The mother testified that the father had attempted to care for the children alone for one whole week during the pendency of the divorce action and that Wyatt and Bailey had struggled during that time. Specifically, she said that Wyatt had urinated on himself and Bailey "had had a meltdown in therapy." In addition to the care that she provided the children, the mother said that they came to her if they had an issue with something. The mother said that the father was not patient with Bailey and that he had screamed at her on one occasion during the year before the trial. The mother stated that she participated in the children's field trips and activities and that the father was not involved in those activities. During cross-examination, the mother admitted that the father had provided care for the children occasionally and also stated: "We did a lot of joint decision making"; she disagreed that she "wore the pants in the family."

         The mother called the father to testify as an adverse witness. The mother's attorney questioned the father about his work schedule, specifically about the week before the trial as an example. The father testified that he had not seen the children a great deal during that week. He said that he worked an average of 55 hours per week. Regarding his anticipated work schedule following the parties' divorce, however, the father said:

"I make the schedule at our work[, ] and I've talked with my bosses ... and I've been given the ability to make whatever type I need that works out for me. So[, ] for shared custody, if that were to be the case, I can work out an 8:00 to 4:00 schedule or a 9:00 to 5:00 schedule, whatever I need in order to be able to help take care of the kids."

         The father admitted that, when at the marital residence during the pendency of the divorce action, he had spent substantial periods of time in his room and away from the mother and the children. He said that he had done so because he felt "uncomfortable" around the mother and wanted to "keep the peace." When pressed further by the mother's attorney, the father admitted that he had not spent as much time with the children as he "should have." The father also admitted that, at the time of his deposition, he had been unaware that Bailey was continuing to receive speech therapy. Regarding transporting the children to their various appointments, the father said that "[b]y far the majority of" that responsibility had fallen on the mother.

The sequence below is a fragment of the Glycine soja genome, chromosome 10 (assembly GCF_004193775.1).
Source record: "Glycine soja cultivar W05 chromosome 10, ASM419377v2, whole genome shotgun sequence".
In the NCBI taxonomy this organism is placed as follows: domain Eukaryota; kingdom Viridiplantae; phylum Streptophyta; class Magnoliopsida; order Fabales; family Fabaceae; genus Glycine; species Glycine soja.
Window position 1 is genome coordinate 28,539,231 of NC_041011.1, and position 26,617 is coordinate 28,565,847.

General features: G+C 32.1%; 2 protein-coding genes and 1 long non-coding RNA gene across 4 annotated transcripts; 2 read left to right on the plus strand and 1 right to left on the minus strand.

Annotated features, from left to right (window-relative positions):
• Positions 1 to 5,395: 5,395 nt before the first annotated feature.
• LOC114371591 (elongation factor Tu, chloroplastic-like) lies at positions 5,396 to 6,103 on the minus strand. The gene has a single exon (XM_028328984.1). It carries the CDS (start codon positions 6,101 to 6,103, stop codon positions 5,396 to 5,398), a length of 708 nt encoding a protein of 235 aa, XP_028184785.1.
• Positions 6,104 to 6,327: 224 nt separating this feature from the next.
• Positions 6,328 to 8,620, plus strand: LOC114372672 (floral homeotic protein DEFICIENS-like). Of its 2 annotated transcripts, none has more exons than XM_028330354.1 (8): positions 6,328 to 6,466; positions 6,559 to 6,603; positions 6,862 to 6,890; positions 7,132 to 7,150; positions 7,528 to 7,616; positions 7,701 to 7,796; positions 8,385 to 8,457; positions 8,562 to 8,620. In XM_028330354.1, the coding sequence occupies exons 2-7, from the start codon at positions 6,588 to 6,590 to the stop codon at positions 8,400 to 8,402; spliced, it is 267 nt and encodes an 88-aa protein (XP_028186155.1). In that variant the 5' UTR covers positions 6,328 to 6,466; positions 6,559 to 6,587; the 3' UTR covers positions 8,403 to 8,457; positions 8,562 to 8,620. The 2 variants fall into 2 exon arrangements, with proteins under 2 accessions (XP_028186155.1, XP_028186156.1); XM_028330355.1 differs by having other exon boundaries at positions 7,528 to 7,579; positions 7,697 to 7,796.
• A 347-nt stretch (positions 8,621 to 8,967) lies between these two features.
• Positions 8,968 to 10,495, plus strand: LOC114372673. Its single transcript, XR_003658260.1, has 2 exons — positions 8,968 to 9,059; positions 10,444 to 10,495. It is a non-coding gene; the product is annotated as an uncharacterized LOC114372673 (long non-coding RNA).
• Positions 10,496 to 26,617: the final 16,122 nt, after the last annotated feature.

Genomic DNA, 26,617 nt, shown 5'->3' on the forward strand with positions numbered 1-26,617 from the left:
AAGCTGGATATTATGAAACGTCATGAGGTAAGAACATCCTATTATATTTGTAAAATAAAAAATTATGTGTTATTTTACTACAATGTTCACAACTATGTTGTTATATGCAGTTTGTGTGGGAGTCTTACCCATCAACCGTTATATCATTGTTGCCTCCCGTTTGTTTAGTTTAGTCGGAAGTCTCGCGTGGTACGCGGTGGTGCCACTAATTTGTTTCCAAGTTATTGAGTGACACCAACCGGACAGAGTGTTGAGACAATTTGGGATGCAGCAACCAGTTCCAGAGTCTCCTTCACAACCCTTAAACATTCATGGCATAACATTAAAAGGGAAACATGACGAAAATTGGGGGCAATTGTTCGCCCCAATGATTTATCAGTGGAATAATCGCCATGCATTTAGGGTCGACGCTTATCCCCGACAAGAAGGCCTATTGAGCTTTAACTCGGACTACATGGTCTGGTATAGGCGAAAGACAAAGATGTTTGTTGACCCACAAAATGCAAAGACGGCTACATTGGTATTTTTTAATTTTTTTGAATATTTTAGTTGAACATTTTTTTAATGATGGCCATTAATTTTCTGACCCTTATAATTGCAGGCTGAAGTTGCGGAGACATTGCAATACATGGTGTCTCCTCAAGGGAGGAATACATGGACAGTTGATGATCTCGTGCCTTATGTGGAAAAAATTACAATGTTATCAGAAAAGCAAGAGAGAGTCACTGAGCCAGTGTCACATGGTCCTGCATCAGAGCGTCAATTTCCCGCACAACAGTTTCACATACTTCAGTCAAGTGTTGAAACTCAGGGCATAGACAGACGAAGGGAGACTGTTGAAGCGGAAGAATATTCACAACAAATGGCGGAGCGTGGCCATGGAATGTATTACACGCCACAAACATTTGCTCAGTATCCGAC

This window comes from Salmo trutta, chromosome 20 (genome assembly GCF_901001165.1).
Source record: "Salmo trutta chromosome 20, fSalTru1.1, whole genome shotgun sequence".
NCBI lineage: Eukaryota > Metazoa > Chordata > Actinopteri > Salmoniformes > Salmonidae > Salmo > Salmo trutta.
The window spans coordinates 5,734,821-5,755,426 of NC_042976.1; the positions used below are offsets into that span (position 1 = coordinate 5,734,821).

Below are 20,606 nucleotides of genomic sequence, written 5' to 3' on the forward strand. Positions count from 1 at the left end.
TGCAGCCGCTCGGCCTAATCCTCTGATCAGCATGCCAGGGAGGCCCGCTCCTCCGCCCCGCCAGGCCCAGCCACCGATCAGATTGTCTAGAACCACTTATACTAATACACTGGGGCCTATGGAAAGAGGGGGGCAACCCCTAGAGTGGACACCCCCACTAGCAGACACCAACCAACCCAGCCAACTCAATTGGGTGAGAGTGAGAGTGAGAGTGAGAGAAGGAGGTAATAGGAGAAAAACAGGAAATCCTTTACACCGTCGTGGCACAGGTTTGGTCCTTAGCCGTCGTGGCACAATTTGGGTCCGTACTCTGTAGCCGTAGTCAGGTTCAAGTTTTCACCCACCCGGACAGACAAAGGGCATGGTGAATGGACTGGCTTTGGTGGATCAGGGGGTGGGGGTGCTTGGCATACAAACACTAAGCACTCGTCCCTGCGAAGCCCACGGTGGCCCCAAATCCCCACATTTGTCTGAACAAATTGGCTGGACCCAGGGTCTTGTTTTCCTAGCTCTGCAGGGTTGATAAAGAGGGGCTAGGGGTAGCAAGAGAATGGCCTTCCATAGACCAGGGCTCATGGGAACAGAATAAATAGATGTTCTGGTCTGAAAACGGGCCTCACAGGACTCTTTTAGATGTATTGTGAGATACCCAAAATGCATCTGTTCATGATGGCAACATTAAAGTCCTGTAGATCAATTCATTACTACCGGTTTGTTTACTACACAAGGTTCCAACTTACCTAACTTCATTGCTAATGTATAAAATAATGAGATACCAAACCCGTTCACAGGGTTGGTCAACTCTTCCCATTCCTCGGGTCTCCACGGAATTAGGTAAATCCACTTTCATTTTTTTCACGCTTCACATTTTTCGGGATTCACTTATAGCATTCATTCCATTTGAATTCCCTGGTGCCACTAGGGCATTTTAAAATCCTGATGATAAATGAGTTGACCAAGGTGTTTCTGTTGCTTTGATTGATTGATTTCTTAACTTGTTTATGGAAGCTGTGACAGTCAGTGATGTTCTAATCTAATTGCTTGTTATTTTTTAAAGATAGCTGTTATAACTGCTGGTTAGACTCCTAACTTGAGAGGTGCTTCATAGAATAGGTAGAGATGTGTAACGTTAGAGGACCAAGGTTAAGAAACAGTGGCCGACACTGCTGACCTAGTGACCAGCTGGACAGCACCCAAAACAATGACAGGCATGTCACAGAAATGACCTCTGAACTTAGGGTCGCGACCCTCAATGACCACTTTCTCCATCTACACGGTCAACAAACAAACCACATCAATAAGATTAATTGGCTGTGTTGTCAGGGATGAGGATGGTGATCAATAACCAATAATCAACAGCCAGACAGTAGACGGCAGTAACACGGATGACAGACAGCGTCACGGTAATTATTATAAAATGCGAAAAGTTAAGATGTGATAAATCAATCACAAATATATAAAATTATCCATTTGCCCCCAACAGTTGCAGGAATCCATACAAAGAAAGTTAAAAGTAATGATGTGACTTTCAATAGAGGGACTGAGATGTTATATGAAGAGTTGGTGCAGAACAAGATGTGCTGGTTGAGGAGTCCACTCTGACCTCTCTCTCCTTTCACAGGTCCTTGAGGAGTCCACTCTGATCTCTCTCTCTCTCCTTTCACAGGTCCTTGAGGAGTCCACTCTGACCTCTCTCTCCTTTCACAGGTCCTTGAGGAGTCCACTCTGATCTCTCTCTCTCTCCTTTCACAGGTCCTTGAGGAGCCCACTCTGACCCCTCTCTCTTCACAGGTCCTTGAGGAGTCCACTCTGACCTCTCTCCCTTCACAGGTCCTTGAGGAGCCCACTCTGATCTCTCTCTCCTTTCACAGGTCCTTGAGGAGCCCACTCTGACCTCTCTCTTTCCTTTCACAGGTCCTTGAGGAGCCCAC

The father testified that, before Wyatt and Bailey were born, he "did everything [the mother] did" regarding the children's care. He said that the mother had become more involved in the children's care after Wyatt and Bailey were born due to the nature of their medical conditions. The father testified that he could adequately care for the children, as he had done in the past. He said that he had provided adequate care for the children during the week they had spent alone with him during the pendency of the divorce action, although he recalled Wyatt wetting the bed and Bailey becoming upset during a therapy session.

         Regarding the parties' ability to co-parent, the father said that they had not been successful during the year preceding the trial. He admitted that he had not communicated with the mother regarding the children's teachers or therapists. He agreed that the children had become accustomed to having the mother around most of the time. The father also testified that the mother had not tried to communicate with him regarding the children.

         The father admitted that he had visited pornography Web sites "[p]ossibly" every other day. He opined that he did not view pornography excessively, and he testified that the children were not in the parties' bedroom while he viewed pornography. The father also admitted to having communicated with other women during the marriage, and he said that he had told the mother he thought they should get divorced in 2014. He denied having an affair or committing adultery. The parties' attorneys orally stipulated during examination of the father that the Department of Human Resources had conducted an investigation but had found no abuse indicated.